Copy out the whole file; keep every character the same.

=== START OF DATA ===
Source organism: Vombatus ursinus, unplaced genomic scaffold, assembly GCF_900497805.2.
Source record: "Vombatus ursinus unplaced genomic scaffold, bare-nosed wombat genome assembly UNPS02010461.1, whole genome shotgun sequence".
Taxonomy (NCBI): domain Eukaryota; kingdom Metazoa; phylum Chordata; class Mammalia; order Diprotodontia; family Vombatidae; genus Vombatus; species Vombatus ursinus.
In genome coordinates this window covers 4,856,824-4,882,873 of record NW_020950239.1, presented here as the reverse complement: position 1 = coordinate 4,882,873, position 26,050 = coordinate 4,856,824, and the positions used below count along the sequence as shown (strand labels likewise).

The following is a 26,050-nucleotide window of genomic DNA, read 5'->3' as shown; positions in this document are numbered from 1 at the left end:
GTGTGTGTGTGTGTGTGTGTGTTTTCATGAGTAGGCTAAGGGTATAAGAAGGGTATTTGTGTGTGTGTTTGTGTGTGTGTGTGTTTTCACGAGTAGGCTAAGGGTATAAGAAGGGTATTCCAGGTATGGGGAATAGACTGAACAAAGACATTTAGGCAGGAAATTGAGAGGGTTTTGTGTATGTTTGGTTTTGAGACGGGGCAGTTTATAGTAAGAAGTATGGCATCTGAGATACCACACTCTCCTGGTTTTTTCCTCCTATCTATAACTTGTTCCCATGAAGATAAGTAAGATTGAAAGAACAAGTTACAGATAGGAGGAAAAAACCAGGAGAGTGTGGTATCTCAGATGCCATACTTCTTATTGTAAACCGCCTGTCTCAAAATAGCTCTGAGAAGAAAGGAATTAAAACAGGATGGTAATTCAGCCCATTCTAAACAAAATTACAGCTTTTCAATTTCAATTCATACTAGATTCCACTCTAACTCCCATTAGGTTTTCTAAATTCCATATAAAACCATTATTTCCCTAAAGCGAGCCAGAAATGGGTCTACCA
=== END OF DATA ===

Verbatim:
Source organism: Vombatus ursinus, unplaced genomic scaffold, assembly GCF_900497805.2.
Source record: "Vombatus ursinus unplaced genomic scaffold, bare-nosed wombat genome assembly UNPS02010461.1, whole genome shotgun sequence".
Taxonomy (NCBI): domain Eukaryota; kingdom Metazoa; phylum Chordata; class Mammalia; order Diprotodontia; family Vombatidae; genus Vombatus; species Vombatus ursinus.
In genome coordinates this window covers 4,856,824-4,882,873 of record NW_020950239.1, presented here as the reverse complement: position 1 = coordinate 4,882,873, position 26,050 = coordinate 4,856,824, and the positions used below count along the sequence as shown (strand labels likewise).

The following is a 26,050-nucleotide window of genomic DNA, read 5'->3' as shown; positions in this document are numbered from 1 at the left end:
GTGTGTGTGTGTGTGTGTGTGTTTTCATGAGTAGGCTAAGGGTATAAGAAGGGTATTTGTGTGTGTGTTTGTGTGTGTGTGTGTTTTCACGAGTAGGCTAAGGGTATAAGAAGGGTATTCCAGGTATGGGGAATAGACTGAACAAAGACATTTAGGCAGGAAATTGAGAGGGTTTTGTGTATGTTTGGTTTTGAGACGGGGCAGTTTATAGTAAGAAGTATGGCATCTGAGATACCACACTCTCCTGGTTTTTTCCTCCTATCTATAACTTGTTCCCATGAAGATAAGTAAGATTGAAAGAACAAGTTACAGATAGGAGGAAAAAACCAGGAGAGTGTGGTATCTCAGATGCCATACTTCTTATTGTAAACCGCCTGTCTCAAAATAGCTCTGAGAAGAAAGGAATTAAAACAGGATGGTAATTCAGCCCATTCTAAACAAAATTACAGCTTTTCAATTTCAATTCATACTAGATTCCACTCTAACTCCCATTAGGTTTTCTAAATTCCATATAAAACCATTATTTCCCTAAAGCGAGCCAGAAATGGGTCTACCA